Today, M&S has launched new sustainability standards for one of its most popular hero categories – denim – as customers say responsibly made clothing is important. In a recent M&S survey, over half (58%)** of customers agreed sustainability is a key consideration when shopping for this wardrobe staple and 75% are looking for jeans that are made to last. The first M&S range to meet the new standards launches online today across womenswear, menswear and kidswear, and all products are made of 100% responsibly sourced cotton, 86% less water* and kinder chemicals.

New denim standards – sustainable style 

With M&S selling one in 10 pairs of jeans to customers across the UK, the new standards are part of its wider approach to sustainable clothing and focus on three key aspects of denim manufacturing from sourcing to finishing:

1. The fabric – always 100% sustainably-sourced cotton 

Cotton is soft, breathable and hardwearing and is the core material in the denim M&S customers love. 100% of the cotton used for all M&S clothing will always be responsibly sourced, with the majority through the Better Cotton Initiative – helping farmers to reduce their water usage (roughly 18bn liters of water were saved through M&S’s sourcing of BCI in 2019) and increase their profits (read farmers’ stories here).

2. The wash – 86% less water than industry average 

The wash is the process that gives denim its distinctive look and ensures everyday comfort and the high-quality, long-lasting finish customers trust M&S to deliver – however it’s typically a water-intensive process.

By partnering with Jeanologia – the leader in sustainable finishing technologies – M&S together with its suppliers have worked hard to address these challenges by innovating and investing in the latest technology. As a result, on average M&S jeans are now made with 86% less water* compared to the industry standard for denim finishing.

3. The dye – using kinder chemicals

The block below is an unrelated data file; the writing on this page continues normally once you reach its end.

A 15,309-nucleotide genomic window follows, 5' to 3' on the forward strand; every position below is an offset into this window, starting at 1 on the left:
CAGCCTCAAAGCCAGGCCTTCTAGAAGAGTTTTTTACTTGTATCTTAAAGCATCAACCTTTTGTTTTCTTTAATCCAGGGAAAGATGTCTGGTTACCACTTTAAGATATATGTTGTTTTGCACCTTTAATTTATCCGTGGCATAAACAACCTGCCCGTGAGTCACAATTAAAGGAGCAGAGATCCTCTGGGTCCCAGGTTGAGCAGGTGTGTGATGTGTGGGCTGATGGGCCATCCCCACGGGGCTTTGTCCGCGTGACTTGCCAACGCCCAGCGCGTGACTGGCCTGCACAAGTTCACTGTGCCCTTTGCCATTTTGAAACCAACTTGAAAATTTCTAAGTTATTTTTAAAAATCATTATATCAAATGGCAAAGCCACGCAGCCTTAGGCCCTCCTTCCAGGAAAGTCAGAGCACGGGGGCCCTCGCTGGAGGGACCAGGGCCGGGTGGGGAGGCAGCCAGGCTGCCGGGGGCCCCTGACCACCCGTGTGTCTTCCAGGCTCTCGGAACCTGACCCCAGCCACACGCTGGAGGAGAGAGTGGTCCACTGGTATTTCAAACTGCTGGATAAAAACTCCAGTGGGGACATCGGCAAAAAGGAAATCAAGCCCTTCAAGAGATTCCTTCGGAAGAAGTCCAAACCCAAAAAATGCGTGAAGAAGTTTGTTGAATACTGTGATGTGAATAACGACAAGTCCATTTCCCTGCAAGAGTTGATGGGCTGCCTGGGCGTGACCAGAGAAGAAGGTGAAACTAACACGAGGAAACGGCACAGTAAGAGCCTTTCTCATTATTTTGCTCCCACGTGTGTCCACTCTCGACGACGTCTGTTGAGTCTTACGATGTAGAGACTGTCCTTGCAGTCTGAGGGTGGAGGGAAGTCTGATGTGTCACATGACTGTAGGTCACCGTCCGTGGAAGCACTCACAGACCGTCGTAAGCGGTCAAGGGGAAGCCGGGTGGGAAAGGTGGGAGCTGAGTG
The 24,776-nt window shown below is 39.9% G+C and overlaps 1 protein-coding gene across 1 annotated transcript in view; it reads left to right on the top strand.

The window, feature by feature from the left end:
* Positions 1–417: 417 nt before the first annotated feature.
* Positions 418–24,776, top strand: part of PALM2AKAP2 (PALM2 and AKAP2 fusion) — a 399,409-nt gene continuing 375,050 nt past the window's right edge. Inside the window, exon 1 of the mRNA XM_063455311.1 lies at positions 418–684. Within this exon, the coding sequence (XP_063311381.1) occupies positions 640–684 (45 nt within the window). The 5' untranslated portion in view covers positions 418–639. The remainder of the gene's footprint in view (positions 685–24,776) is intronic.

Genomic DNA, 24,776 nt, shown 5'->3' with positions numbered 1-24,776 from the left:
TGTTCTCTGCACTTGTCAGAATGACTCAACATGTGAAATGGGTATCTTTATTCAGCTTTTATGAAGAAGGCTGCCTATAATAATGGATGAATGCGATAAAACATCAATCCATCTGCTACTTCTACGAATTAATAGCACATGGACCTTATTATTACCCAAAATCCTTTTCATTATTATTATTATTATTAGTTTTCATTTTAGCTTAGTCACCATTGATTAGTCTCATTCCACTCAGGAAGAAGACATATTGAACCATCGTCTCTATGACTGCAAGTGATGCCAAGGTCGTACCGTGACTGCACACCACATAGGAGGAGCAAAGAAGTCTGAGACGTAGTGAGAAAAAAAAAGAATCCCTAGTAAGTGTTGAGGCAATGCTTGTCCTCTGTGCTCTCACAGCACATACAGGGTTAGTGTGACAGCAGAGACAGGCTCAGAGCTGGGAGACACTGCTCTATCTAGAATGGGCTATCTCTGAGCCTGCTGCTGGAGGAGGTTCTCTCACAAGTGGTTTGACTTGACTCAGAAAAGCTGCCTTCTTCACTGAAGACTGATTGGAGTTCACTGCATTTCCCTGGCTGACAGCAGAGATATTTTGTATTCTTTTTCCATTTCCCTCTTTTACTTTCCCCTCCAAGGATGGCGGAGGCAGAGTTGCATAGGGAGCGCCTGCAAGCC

Dyes are used to create the popular range of denim shades, from light to dark indigo. However, as part of its new standards, M&S is committed to switching standard indigo dyes with cleaner alternatives that are kinder to people and the planet – requiring less water and chemicals to produce. Nearly 50% of the Spring/Summer range have been made with this lower-impact dye.

More relevant, more often

M&S is focused on offering products that are more relevant, more often to UK customers for how they’re living and working. During the covid pandemic, as casual styles remain popular, M&S has seen a continued demand for denim – in particular its bestselling £15 jegging (of which M&S sells two pairs every minute). With sustainability more important than ever before for customers, today M&S is launching a digital campaign to share its new standards with them. The Spring/Summer campaign will show the jeans off with energy, confidence and style, highlighting the trusted value they offer as made to last, responsibly sourced items.

Monique Leeuwenburgh, Head of Product Technology for M&S Clothing & Home, commented: “Denim is a wardrobe staple for our customers – but we know now more than ever they want style where sustainability is built in as standard. By taking collaborative action with our denim suppliers, we can give our customers the confidence that every pair of M&S jeans they buy for the family are not only stylish, great quality and fantastic value – but have been responsibly made too. Our new Spring/Summer denim campaign brings that trusted value promise to life across our digital channels.”

Focus on ethical supply chains

Underpinning M&S’s new denim standards is the retailer’s wider ethical commitments, as M&S continues to focus on ensuring workers are treated fairly and their human rights are respected. This includes transparently listing the locations and key details for every factory M&S works with including for denim on its interactive supplier map.

The retailer recently became one of the first companies to sign the Call to Action to ensure that its supply chains are not linked to the human rights abuses in the Xinjiang region. Last month, M&S also asked Oxfam to conduct a gap analysis of its supply chains in the UK and India to better understand the true worker experience and where it can do better along with the wider industry.